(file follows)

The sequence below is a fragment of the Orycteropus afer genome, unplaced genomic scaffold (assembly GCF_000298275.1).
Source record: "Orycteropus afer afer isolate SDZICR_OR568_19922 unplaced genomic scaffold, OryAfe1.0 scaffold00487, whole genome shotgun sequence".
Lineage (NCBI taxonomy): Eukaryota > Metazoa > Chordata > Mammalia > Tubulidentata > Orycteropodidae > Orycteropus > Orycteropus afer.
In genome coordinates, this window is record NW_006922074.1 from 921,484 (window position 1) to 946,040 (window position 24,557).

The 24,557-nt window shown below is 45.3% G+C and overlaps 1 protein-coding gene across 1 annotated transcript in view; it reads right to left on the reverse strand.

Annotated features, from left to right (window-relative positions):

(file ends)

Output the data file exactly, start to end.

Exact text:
The sequence below is a fragment of the Orycteropus afer genome, unplaced genomic scaffold (assembly GCF_000298275.1).
Source record: "Orycteropus afer afer isolate SDZICR_OR568_19922 unplaced genomic scaffold, OryAfe1.0 scaffold00487, whole genome shotgun sequence".
Lineage (NCBI taxonomy): Eukaryota > Metazoa > Chordata > Mammalia > Tubulidentata > Orycteropodidae > Orycteropus > Orycteropus afer.
In genome coordinates, this window is record NW_006922074.1 from 921,484 (window position 1) to 946,040 (window position 24,557).

The 24,557-nt window shown below is 45.3% G+C and overlaps 1 protein-coding gene across 1 annotated transcript in view; it reads right to left on the reverse strand.

Annotated features, from left to right (window-relative positions):